Ultrasound Case Study
Freiberg disease of the 2nd MTPJ
Clinical examination and history
This patient presented with a two year history of forefoot pain. There was no history of trauma, or change in activity levels that preceded the onset of symptoms. Pain was localised to the region of the second and third MTPJs (Metatarsophalangeal joints). Movement testing of the 2nd MTPJ was uncomfortable but there was no significant laxity noted. As should be the case, differentiating the source of symptoms in this area is important and ultrasound can facilitate this.
Ultrasound and other imaging appearances
The ultrasound image encountered is demonstrated showing the characteristic appearance of an irregular deformed flattened metatarsal head in a longitudinal view (Figure 1). It is important to also evaluate the metatarsal shaft for periosteal reaction which can be present, although it was not in this case.There was no evidence of synovitis (Figure 2). The plantar plate was intact, and there were no bursa;/neuroma complexes in the 2/3 or 3/4 webspaces.
Ultrasound report ‘ The 2nd MTPJ demonstrated bony features suggestive of Freiberg disease. There was no evidence of synovitis. Further correlation with X-ray imaging is advised.’
This can also be seen to correlate with the X-ray showing flattening of the right 2nd metatarsal head (Figure 3)
Pathology of Freiberg disease
Freiberg disease is avascular necrosis of the metatarsal head, most commonly involving the second, however it can present less commonly in others. The second metatarsal is affected in 68%, the third metatarsal in 27%, the fourth in 3%, and the fifth only rarely. The cause of Freiberg disease is often considered to be multi factorial. Two more likely causes are classified as trauma or vascular. The second metatarsal is the least mobile, thereby conferring the greatest stress at that metatarsal head distally (Cerato, 2011).Hallux rigidus, hallux valgus, or any malalignment that disrupts the normal weight-bearing function of the first ray similarly increases the load assumed by the second metatarsal predisposing to potential repetitive microtrauma (Cerato,2011). Also a vascular cause has been suggested as the second metatarsal is supplied by branches from the medial deep plantar artery and the dorsal metatarsal artery. Anatomic studies conducted have shown evidence of vascular variations, as well as absence of normal arterial flow to the affected metatarsal, rendering the blood flow to collateral circulation (Shane et al, 2013).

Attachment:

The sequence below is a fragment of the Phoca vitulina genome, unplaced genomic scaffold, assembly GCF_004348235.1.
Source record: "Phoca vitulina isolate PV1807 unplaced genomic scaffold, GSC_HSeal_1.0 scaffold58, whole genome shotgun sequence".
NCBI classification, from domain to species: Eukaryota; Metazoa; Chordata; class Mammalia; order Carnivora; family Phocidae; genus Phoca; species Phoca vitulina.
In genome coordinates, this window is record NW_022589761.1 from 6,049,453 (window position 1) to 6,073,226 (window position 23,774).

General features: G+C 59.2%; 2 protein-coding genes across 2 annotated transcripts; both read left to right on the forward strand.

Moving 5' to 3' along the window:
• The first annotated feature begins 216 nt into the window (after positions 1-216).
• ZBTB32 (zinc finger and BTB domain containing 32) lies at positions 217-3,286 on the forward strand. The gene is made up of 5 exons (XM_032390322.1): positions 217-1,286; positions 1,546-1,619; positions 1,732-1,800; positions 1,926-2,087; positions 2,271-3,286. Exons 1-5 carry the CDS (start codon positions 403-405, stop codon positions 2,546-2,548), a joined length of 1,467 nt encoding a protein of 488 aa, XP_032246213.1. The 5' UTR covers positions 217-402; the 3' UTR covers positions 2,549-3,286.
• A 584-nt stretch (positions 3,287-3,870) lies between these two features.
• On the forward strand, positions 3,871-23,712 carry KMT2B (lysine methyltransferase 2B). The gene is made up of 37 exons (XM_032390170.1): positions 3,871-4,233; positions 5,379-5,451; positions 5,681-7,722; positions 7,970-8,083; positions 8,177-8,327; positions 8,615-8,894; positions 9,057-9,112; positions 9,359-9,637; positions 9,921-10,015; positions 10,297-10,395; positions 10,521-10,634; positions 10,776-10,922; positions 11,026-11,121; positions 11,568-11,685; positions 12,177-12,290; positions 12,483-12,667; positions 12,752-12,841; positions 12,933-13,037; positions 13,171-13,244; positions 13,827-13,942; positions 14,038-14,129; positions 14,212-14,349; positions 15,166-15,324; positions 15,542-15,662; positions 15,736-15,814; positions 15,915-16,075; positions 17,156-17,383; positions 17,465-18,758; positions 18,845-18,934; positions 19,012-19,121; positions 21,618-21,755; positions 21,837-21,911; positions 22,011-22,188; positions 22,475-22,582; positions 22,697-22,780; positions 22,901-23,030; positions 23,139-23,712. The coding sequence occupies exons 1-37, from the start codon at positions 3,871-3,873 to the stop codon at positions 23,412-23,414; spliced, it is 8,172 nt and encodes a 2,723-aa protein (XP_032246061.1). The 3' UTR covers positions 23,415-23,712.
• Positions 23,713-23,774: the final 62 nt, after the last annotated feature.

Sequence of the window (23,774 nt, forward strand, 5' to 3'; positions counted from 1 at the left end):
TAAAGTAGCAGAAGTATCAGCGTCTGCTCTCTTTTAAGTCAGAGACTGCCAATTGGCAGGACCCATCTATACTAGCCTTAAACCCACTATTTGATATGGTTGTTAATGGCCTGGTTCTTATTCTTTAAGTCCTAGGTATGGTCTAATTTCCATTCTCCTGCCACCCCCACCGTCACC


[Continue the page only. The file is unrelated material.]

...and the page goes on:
- Be aware of the normal appearance of the metatarsal head on ultrasound and the distinctive appearance of the changes often associated with Freiberg disease.
- Consider further imaging if not previously performed.
- Evaluate the metatarsal shaft for periosteal changes as well as the metatarsal head.
- Always evaluate other structures in the forefoot to build a complete picture – including plantar plate, flexor tendon, intermetatarsal bursa/neuroma.
Useful references for further reading